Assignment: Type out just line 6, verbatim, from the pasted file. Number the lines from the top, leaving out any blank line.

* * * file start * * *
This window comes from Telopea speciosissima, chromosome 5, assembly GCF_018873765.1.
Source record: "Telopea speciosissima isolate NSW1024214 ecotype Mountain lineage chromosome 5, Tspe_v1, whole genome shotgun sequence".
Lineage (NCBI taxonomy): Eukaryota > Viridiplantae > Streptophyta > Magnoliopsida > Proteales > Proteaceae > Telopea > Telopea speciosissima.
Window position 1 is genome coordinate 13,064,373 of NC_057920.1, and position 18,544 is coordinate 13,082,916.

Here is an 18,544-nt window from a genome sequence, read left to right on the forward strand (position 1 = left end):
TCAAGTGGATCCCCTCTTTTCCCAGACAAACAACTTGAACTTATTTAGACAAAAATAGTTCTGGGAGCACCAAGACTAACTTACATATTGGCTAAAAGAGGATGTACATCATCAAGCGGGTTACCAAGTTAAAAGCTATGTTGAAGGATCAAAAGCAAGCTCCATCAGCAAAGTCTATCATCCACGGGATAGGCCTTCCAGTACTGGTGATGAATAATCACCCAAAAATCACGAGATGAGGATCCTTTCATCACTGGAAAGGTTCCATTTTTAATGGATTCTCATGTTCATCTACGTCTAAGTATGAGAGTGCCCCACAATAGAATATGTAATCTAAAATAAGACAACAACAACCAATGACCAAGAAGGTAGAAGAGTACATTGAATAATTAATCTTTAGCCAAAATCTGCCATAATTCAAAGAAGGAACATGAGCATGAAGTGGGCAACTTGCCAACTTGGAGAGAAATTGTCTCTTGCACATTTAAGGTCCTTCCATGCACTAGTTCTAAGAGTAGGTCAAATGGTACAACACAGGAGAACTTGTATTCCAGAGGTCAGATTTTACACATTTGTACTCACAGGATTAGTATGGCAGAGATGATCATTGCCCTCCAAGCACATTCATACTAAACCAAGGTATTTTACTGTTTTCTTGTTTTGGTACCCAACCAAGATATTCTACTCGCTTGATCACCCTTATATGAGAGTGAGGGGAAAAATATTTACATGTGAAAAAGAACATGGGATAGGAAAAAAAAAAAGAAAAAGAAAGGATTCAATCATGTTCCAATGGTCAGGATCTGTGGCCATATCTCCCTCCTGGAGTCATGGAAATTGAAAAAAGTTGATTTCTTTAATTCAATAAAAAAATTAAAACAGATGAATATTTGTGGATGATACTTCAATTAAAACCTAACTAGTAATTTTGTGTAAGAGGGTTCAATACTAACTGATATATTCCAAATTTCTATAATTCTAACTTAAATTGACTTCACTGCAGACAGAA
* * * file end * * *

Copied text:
TCAAGTGGATCCCCTCTTTTCCCAGACAAACAACTTGAACTTATTTAGACAAAAATAGTTCTGGGAGCACCAAGACTAACTTACATATTGGCTAAAAGAGGATGTACATCATCAAGCGGGTTACCAAGTTAAAAGCTATGTTGAAGGATCAAAAGCAAGCTCCATCAGCAAAGTCTATCATCCACGGGATAGGCCTTCCAGTACTGGTGATGAATAATCACCCAAAAATCACGAGATGAGGATCCTTTCATCACTGGAAAGGTTCCATTTTTAATGGATTCTCATGTTCATCTACGTCTAAGTATGAGAGTGCCCCACAATAGAATATGTAATCTAAAATAAGACAACAACAACCAATGACCAAGAAGGTAGAAGAGTACATTGAATAATTAATCTTTAGCCAAAATCTGCCATAATTCAAAGAAGGAACATGAGCATGAAGTGGGCAACTTGCCAACTTGGAGAGAAATTGTCTCTTGCACATTTAAGGTCCTTCCATGCACTAGTTCTAAGAGTAGGTCAAATGGTACAACACAGGAGAACTTGTATTCCAGAGGTCAGATTTTACACATTTGTACTCACAGGATTAGTATGGCAGAGATGATCATTGCCCTCCAAGCACATTCATACTAAACCAAGGTATTTTACTGTTTTCTTGTTTTGGTACCCAACCAAGATATTCTACTCGCTTGATCACCCTTATATGAGAGTGAGGGGAAAAATATTTACATGTGAAAAAGAACATGGGATAGGAAAAAAAAAAAGAAAAAGAAAGGATTCAATCATGTTCCAATGGTCAGGATCTGTGGCCATATCTCCCTCCTGGAGTCATGGAAATTGAAAAAAGTTGATTTCTTTAATTCAATAAAAAAATTAAAACAGATGAATATTTGTGGATGATACTTCAATTAAAACCTAACTAGTAATTTTGTGTAAGAGGGTTCAATACTAACTGATATATTCCAAATTTCTATAATTCTAACTTAAATTGACTTCACTGCAGACAGAA